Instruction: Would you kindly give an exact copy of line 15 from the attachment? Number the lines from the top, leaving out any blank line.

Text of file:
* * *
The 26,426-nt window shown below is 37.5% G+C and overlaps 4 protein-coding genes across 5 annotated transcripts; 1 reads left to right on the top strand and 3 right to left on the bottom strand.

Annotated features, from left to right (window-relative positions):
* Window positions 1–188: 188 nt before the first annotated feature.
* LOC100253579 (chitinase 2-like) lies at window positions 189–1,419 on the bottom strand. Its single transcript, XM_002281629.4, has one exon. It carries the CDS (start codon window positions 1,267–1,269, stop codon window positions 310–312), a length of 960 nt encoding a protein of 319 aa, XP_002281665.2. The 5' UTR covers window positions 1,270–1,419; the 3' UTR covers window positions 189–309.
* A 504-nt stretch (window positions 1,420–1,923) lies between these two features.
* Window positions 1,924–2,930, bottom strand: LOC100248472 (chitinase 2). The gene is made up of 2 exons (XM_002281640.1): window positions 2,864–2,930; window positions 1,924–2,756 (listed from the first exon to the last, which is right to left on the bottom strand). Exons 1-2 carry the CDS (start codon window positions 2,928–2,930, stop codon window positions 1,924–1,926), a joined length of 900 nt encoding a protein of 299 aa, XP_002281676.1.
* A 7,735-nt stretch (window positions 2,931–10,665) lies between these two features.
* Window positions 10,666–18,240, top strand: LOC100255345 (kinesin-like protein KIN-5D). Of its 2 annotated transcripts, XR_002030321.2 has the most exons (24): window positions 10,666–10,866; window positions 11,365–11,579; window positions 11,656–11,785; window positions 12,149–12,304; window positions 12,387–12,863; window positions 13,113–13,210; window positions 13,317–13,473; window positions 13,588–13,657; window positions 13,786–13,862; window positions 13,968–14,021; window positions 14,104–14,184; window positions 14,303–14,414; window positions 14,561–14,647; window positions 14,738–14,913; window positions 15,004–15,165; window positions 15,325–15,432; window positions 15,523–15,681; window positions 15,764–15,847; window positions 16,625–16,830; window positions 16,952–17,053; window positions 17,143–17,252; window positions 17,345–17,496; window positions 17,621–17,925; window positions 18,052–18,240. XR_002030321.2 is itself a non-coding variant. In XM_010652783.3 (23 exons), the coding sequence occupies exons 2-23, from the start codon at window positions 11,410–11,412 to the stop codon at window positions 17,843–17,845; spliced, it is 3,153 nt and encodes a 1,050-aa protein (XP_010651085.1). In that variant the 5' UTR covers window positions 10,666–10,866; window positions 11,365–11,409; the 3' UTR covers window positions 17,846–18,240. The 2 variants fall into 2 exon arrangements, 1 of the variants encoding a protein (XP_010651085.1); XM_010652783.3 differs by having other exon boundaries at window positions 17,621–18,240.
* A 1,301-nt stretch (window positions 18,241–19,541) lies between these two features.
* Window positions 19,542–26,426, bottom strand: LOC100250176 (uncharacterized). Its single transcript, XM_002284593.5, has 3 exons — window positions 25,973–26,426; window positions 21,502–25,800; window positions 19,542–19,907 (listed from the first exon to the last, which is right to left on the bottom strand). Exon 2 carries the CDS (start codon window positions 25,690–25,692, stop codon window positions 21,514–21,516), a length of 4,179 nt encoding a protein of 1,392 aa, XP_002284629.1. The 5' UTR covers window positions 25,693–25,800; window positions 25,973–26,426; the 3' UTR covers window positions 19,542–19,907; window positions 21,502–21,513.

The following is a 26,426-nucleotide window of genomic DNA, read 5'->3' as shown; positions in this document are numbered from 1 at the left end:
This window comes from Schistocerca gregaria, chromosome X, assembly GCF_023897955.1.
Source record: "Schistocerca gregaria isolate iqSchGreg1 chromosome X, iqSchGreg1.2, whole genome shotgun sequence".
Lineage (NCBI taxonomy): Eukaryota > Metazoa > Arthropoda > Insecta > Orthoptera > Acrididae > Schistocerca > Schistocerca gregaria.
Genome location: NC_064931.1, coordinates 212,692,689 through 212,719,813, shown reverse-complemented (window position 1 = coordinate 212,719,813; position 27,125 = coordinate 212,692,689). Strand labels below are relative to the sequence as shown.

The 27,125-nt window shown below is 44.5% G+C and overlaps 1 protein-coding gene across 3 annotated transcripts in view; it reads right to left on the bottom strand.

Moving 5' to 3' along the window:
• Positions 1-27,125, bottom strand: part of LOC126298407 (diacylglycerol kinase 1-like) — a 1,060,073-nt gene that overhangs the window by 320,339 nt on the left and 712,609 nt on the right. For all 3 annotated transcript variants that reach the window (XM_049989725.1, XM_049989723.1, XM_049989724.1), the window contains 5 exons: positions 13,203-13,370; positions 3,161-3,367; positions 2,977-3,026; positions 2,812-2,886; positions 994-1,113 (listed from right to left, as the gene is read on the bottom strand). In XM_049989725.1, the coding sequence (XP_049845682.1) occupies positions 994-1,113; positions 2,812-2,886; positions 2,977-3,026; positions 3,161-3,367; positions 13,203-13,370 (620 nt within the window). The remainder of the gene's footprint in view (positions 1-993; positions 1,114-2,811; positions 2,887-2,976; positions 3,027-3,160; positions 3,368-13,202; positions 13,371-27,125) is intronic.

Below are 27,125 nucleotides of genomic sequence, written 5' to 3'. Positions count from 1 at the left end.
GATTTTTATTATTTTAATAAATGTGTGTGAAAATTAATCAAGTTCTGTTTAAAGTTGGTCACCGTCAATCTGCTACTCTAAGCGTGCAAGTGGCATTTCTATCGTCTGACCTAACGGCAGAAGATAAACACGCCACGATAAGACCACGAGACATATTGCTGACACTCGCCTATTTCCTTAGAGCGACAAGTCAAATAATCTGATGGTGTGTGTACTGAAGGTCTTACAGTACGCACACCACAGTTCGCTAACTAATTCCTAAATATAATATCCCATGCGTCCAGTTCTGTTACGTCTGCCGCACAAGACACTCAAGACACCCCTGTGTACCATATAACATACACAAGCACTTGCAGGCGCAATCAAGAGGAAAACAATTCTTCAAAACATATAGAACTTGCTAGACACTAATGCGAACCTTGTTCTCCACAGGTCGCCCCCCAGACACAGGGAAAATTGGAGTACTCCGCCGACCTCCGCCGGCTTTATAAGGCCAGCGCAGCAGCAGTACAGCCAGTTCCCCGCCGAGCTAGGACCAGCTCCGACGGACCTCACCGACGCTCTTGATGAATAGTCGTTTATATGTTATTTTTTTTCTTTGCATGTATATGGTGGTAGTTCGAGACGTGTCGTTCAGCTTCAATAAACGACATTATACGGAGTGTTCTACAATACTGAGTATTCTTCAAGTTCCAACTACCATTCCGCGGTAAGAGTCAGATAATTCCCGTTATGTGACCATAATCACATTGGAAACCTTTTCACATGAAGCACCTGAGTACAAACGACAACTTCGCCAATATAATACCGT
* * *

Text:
Genome location: NC_064931.1, coordinates 212,692,689 through 212,719,813, shown reverse-complemented (window position 1 = coordinate 212,719,813; position 27,125 = coordinate 212,692,689). Strand labels below are relative to the sequence as shown.